Biomaterial To Replace Plastics And Reduce Pollution

An inexpensive biomaterial that can be used to sustainably replace plastic barrier coatings in packaging and many other applications has been developed by Penn State researchers, who predict its adoption would greatly reduce pollution. Completely compostable, the material — a polysaccharide polyelectrolyte complex — is comprised of nearly equal parts of treated cellulose pulp from wood or cotton, and chitosan, which is derived from chitin — the primary ingredient in the exoskeletons of arthropods and crustaceans. The main source of chitin is the mountains of leftover shells from lobsters, crabs and shrimp consumed by humans.

These environmentally friendly barrier coatings have numerous applications ranging from water-resistant paper, to coatings for ceiling tiles and wallboard, to food coatings to seal in freshness, according to lead researcher Jeffrey Catchmark, professor of agricultural and biological engineering, College of Agricultural Sciences.

In the research, paperboard coated with the biomaterial exhibited strong oil and water barrier properties. The coating also resisted toluene, heptane and salt solutions and exhibited improved wet and dry mechanical and water vapor barrier properties.

The material’s unexpected strong, insoluble adhesive properties are useful for packaging as well as other applications, such as better performing, fully natural wood-fiber composites for construction and even flooring,” Jeffrey Catchmark said. “And the technology has the potential to be incorporated into foods to reduce fat uptake during frying and maintain crispness. Since the coating is essentially fiber-based, it is a means of adding fiber to diets.”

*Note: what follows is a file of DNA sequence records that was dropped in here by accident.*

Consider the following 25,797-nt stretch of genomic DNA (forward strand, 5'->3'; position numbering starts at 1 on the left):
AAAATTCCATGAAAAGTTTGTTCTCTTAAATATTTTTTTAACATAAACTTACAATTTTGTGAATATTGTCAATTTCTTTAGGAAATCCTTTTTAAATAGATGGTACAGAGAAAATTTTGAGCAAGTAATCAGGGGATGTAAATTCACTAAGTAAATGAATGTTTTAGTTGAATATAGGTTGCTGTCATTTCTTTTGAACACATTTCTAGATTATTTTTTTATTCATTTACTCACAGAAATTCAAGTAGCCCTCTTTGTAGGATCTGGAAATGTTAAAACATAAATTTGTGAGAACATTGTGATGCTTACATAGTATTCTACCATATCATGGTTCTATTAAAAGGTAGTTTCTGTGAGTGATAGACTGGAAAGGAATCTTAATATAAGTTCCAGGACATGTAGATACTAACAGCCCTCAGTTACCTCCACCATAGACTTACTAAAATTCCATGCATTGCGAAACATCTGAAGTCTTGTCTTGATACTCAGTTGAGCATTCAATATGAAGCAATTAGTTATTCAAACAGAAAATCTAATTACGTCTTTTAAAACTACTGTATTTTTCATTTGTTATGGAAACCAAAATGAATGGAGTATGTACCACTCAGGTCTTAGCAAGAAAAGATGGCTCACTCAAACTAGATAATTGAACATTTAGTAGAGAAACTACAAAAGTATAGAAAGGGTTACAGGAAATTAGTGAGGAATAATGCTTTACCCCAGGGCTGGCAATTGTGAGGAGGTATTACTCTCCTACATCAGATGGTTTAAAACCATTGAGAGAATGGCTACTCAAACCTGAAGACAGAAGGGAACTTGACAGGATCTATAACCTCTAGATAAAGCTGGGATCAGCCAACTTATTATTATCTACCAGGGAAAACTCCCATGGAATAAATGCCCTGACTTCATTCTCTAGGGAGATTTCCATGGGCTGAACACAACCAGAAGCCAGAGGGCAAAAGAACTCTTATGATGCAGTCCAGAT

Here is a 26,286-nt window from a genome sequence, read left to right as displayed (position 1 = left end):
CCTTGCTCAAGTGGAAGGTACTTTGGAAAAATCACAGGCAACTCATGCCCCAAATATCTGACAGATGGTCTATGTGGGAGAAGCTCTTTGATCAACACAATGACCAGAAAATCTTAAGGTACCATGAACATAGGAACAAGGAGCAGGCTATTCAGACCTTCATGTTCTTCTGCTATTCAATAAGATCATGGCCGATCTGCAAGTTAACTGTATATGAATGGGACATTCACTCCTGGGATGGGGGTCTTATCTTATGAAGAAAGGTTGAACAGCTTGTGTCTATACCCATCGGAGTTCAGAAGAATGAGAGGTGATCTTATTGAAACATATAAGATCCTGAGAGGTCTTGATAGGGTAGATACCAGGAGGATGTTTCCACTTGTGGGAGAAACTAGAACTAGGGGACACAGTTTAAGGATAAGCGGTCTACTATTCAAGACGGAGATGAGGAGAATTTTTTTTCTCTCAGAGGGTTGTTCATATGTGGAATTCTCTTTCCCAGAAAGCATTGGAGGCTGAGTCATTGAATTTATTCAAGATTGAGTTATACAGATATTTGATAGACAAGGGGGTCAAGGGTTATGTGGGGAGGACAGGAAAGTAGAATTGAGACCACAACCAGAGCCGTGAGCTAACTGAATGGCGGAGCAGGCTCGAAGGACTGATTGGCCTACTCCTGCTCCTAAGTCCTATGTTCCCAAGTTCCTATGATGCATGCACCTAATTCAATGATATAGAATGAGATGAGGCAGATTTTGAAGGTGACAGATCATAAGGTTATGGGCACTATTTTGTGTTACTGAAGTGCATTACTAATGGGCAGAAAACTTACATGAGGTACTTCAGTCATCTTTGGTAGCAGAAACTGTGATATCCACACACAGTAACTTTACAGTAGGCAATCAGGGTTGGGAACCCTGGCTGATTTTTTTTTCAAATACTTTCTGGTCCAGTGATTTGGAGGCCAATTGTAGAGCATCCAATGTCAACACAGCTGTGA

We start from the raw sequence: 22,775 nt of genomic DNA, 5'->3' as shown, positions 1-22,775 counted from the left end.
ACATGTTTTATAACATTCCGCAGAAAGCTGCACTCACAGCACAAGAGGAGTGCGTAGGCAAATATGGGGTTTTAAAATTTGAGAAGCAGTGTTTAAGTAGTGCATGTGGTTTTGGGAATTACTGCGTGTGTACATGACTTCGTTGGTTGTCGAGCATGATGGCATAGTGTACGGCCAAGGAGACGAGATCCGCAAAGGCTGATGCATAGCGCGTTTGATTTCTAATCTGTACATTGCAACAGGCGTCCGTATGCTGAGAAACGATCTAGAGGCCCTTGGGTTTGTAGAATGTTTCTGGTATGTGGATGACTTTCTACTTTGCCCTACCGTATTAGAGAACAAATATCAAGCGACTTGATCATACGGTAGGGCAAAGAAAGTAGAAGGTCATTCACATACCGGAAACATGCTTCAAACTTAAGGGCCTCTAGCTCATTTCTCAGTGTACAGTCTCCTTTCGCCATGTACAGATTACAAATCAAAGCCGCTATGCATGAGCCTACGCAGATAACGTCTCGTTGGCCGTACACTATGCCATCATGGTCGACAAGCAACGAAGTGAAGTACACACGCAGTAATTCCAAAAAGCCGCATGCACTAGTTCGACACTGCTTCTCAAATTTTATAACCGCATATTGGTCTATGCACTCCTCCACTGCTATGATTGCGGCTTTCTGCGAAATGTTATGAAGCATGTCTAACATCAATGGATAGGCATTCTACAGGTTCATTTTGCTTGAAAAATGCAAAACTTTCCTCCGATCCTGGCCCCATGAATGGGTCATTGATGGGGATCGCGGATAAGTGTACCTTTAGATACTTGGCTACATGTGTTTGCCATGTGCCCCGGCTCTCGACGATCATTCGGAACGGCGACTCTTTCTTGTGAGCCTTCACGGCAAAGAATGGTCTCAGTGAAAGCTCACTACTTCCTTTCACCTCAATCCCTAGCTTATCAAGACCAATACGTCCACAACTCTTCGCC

Source: http://news.psu.edu/

How To Kill Cancer Stem Cells To Avoid Recurrence

Nanoparticles packed with a clinically used chemotherapy drug and coated with an oligosaccharide derived from the carapace of crustaceans might effectively target and kill cancer stem-like cells, according to a recent study led by researchers at The Ohio State University Comprehensive Cancer Center – Arthur G. James Cancer Hospital and Richard J. Solove Research Institute (OSUCCC – James).

Cancer stem-like cells have characteristics of stem cells and are present in very low numbers in tumors. They are highly resistant to chemotherapy and radiation and are believed to play an important role in tumor recurrence. This laboratory and animal study showed that nanoparticles coated with the oligosaccharide called chitosan and encapsulating the chemotherapy drug doxorubicin can target and kill cancer stem-like cells six times more effectively than free doxorubicin.

chitosancoat

Our findings indicate that this nanoparticle delivery system increases the cytotoxicity of doxorubicin with no evidence of systemic toxic side effects in our animal model,” says principal investigator Xiaoming (Shawn) He, PhD, associate professor of Biomedical Engineering and a member of the OSUCCC – James Translational Therapeutics Program.

We believe that chitosan-decorated nanoparticles could also encapsulate other types of chemotherapy and be used to treat many types of cancer”.